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Eye On Candidates
January 7, 2016

Bush, Rubio Poised to Gain Critical S.C. Endorsement?

While the focus for the next month is likely to be almost exclusively on the Iowa caucuses and New Hampshire primary, a few news items this morning out of the Palmetto State suggest the third contest of the 2016 nomination process could be just as important as the first two.

South Carolina Sen. Lindsey Graham, who recently dropped out of the race, sits at the head of a well-regarded political machine, and his endorsement could provide a much-needed boost to anybody not named Donald Trump or Ted Cruz, as an article in The State reports:

To get Graham's endorsement, a presidential candidate must challenge Trump, Cruz

U.S. Sen. Lindsey Graham of South Carolina said Wednesday that he’ll expect any presidential candidate who gets his endorsement to challenge Donald Trump and Ted Cruz, the two candidates currently leading the contest for the Republican nomination.

The Republican Graham said he hasn’t decided whether to endorse one of his former competitors for the White House, but it won’t be Trump or Cruz because he considers them too extreme to beat Hillary Clinton, the likely Democratic nominee….

Graham said it’s possible he could endorse any of the other 10 Republicans still in the race.

He volunteered the names of Florida Sen. Marco Rubio, former Florida Gov. Jeb Bush, Ohio Gov. John Kasich, New Jersey Gov. Chris Christie and former Hewlett-Packard CEO Carly Fiorina.

Based on Graham’s comments in the article, it seems that two of those five have a better chance than the others of getting his endorsement:

About Rubio, who is polling third behind Trump and Cruz, Graham said he likes his hawkish views on national security and optimistic articulation of political conservatism.

But Rubio is “going to have to prove he’s ready at 44,” said Graham, 60. “I could say I wasn’t ready at 44.”

Graham said he’s drawn to Bush because he’s the only Republican who has mounted a sustained challenge to Trump.

But Bush is “going to have to show viability at the ballot box” in New Hampshire, Graham said.

His comments regarding the Bush and the ballot box suggest he intends to wait until after the New Hampshire primary to make an endorsement. Bush and Rubio are both in position to finish respectably in the Granite State, where the most recent poll shows Bush essentially tied for third place alongside Christie, Cruz and Kasich, while Rubio is in second place behind Trump.

Tied for third may not seem like a great position for the former Florida governor, but the poll shows Bush’s support doubling since the previous poll in early December. Kasich and Rubio also showed positive movement, and Christie has been enjoying renewed interest and growing support in New Hampshire and nationally, so Bush still has work cut out for him to demonstrate the sort of “viability” Graham is looking for. But it’s not difficult to see a reinvigorated Bush finishing in third or fourth place in New Hampshire and passing the threshold Graham has set. A second-place finish for Bush, which doesn’t seem likely but is by no means out of the question, would probably be enough to seal the deal and gain Graham’s endorsement heading into South Carolina.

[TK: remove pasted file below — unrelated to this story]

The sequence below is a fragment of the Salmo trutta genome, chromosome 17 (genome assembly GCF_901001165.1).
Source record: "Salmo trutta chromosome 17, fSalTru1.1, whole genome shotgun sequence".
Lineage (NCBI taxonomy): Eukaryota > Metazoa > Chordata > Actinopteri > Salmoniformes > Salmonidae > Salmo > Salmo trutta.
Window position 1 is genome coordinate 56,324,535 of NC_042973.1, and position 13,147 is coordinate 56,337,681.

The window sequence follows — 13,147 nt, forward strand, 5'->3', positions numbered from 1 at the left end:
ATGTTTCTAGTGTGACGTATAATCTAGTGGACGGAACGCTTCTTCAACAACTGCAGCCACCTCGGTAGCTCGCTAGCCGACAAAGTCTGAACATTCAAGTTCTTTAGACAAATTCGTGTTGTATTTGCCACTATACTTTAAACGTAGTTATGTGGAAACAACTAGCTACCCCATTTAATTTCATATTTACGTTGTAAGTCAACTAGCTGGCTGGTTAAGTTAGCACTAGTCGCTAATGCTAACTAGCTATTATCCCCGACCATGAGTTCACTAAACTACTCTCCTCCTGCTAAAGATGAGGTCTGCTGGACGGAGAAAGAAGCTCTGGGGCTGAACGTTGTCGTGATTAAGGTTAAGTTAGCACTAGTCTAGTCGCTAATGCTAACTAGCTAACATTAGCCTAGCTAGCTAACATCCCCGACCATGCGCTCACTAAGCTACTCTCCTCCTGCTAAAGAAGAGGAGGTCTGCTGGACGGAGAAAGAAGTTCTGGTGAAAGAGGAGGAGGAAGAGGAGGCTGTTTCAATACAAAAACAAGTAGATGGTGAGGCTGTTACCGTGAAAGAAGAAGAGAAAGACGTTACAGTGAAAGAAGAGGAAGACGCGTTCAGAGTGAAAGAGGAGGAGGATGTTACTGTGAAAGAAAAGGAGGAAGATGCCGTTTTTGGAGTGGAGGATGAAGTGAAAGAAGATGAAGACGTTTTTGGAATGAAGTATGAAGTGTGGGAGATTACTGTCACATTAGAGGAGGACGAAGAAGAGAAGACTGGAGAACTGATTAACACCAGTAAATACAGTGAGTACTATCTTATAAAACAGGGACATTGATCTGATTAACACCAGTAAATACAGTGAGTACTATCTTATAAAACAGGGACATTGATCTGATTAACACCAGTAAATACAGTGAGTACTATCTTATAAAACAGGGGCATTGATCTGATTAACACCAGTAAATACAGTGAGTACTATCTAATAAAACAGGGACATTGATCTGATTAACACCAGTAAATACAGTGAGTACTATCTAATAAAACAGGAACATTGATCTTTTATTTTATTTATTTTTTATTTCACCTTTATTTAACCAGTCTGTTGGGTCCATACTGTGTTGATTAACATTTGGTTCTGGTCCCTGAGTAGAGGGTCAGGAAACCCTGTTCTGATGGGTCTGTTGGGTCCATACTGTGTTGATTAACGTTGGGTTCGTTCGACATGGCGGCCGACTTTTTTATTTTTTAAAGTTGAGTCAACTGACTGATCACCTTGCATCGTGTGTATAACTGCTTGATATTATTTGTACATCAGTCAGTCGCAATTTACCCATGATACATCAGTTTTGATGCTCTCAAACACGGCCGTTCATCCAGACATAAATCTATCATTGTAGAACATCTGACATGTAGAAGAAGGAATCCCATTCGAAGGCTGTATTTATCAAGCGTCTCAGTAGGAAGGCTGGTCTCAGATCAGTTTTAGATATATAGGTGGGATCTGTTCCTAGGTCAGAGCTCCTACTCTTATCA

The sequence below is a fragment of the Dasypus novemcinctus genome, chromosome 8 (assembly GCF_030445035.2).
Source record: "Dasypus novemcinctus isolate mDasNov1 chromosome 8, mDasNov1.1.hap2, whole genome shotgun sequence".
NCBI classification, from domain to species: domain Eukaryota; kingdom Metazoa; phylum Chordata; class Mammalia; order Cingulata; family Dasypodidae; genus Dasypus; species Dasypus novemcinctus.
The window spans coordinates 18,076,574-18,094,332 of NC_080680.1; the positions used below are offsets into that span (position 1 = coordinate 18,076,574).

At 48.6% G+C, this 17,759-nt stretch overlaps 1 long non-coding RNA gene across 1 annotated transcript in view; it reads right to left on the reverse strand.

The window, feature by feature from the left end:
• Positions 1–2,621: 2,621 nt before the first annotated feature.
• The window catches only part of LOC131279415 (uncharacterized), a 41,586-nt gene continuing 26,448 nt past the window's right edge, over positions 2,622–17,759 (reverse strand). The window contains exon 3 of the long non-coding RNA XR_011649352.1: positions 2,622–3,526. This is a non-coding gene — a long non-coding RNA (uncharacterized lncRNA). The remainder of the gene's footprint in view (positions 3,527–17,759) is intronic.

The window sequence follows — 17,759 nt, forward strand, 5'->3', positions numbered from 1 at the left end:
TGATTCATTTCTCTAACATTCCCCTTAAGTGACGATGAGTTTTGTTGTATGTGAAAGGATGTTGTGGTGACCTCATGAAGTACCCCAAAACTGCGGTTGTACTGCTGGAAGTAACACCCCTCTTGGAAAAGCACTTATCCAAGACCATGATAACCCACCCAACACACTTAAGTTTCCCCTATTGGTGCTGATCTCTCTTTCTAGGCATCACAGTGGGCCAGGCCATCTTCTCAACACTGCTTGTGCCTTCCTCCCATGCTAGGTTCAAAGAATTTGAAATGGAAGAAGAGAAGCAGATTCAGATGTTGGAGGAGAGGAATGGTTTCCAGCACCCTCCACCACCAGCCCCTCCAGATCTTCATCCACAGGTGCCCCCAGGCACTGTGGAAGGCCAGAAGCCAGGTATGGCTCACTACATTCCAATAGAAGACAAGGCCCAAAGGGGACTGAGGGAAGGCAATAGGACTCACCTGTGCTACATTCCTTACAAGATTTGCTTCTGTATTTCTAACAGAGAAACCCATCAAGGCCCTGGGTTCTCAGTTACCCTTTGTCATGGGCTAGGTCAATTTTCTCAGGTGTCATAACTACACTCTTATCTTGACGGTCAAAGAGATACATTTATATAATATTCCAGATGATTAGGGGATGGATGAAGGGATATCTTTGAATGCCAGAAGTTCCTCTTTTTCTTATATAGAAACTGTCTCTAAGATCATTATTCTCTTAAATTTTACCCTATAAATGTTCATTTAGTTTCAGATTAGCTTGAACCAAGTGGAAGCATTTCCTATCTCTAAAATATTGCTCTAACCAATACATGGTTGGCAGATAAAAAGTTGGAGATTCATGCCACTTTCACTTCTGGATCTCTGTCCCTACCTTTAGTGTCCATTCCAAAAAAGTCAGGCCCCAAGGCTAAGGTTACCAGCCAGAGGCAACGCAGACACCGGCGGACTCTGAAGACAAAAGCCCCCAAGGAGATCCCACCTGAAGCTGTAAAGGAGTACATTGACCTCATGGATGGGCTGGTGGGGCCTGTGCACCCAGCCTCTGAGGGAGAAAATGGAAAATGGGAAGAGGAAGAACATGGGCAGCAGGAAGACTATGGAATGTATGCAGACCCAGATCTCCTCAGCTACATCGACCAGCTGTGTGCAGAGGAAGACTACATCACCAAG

While Bush would seem to have the inside track on Graham’s endorsement if he can do well in New Hampshire, Rubio has a lot going for him in South Carolina with or without the support of his former rival. His political team is stocked with experienced political advisors with South Carolina connections, and he recently scooped up several more key supporters, as The State reported:

Marco Rubio has added the S.C. director for John McCain’s 2008 presidential campaign and named several supporters of the Republican Florida senator’s mentor to lead his state finance team.

Buzz Jacobs, who runs a Florida-headquartered political consulting firm, has joined the Rubio campaign as a senior adviser based in South Carolina.

Jacobs, who was a member of President George W. Bush’s Homeland Security Council staff, directed McCain’s 2008 win in the S.C. primary and became the Republican Arizona senator’s Southeast regional campaign manager in the general election. He worked with political-action committees during the 2012 presidential cycle….

Rubio named nine S.C. finance co-chairs, including four who were active on campaigns for former U.S. Sen. Jim DeMint, R-Greenville. DeMint, who now heads the Heritage Foundation conservative think tank, endorsed Rubio in his 2010 Senate run.

Rubio also picked up the endorsement of South Carolina Congressman Trey Gowdy in recent days, and the average of polls shows him holding down the third spot in the state, putting him in a good position to cement his position as the leading alternative to Trump and Cruz with a strong showing in South Carolina. Finishing well ahead of Bush, Christie, Kasich, and Fiorina in New Hampshire is could be enough to seal the deal and secure the coveted Graham endorsement.

No one knows now what the impact of major endorsements will be once the voting actually starts, but almost every candidate would rather have them than not. Graham’s endorsement could be decisive heading into the South Carolina primary, but who gets that endorsement is likely to depend heavily on how candidates fare a week earlier in New Hampshire. It’s likely that Rubio could survive either way, but Graham’s choice could be what makes or breaks the Bush campaign’s hopes of winning the nomination.